Lyft Drivers in New York Accuse Company of Cheating Them Out of Wages

A driver group is calling for an investigation into Lyft’s New York fare policies.

byStephen Edelstein|
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Following accusations that Uber both underpaid drivers and overcharged riders in New York, a driver's group is calling for an investigation into Lyft's fare policies in the Empire State.

The Independent Drivers Guild (IDG), an affiliate of the International Association of Machinists union, has accused Lyft of "large-scale deception" and improperly deducting more than 11 percent of drivers' fares on interstate trips, according to The Washington Post. The group claims Lyft collected taxes and surcharges on interstate trips that should only apply to in-state trips, and disguised them as administrative charges.

In a letter to the New York attorney general's office and the Department of Taxation and Finance, IDG called for a full investigation into the matter. New York State Assembly member Robert Rodriguez, who represents a district in New York City, backed the request.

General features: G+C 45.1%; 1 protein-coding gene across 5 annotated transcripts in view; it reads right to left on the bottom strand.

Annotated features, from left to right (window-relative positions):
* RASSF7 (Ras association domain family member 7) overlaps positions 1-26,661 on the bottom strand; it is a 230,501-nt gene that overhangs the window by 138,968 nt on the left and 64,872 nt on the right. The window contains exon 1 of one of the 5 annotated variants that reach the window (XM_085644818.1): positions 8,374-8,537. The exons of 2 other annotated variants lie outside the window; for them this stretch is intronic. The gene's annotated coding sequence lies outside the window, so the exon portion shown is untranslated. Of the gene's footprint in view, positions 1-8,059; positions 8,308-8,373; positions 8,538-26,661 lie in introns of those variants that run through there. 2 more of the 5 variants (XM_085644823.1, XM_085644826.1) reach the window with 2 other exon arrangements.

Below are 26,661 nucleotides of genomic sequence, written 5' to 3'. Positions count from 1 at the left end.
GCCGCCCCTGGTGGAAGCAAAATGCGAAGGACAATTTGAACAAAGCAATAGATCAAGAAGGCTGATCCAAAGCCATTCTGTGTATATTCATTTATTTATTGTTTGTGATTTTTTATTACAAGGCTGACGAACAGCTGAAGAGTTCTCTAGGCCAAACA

The IDG accusation relates to the same New York state taxes and surcharges that have attracted controversy at Uber. New York levies a 9 percent sales tax on rides, as well as a 2.5-percent "black car fund" surcharge, which covers workers' compensation and death benefits. (These fees are supposed to be paid by passengers, but a recent New York Times report indicated Uber may be taking them out of drivers' pockets.) The charges don't apply to interstate trips, but IDG claims Lyft is adding them to those trips anyway. 

Fees the company claimed were administrative charges matched the amounts for the sales tax and "black car fund" surcharge, the group said. Even for in-state trips, Lyft should not be subtracting these fees from driver pay; they are supposed to be added on top of the fares paid by riders.

A Lyft spokesperson told The Washington Post that there is "no merit" to the group's allegations.

While Uber has endured scandal after scandal in recent months, Lyft has cruised along with relatively little bad press. The company has tried to position itself as a more ethical alternative to Uber, which will be harder to do should IDG's accusations prove true. Because companies can treat ride-share drivers as independent contractors rather than employees, it's all too easy for those drivers to be exploited. It's an issue the industry will likely continue to grapple with going forward.

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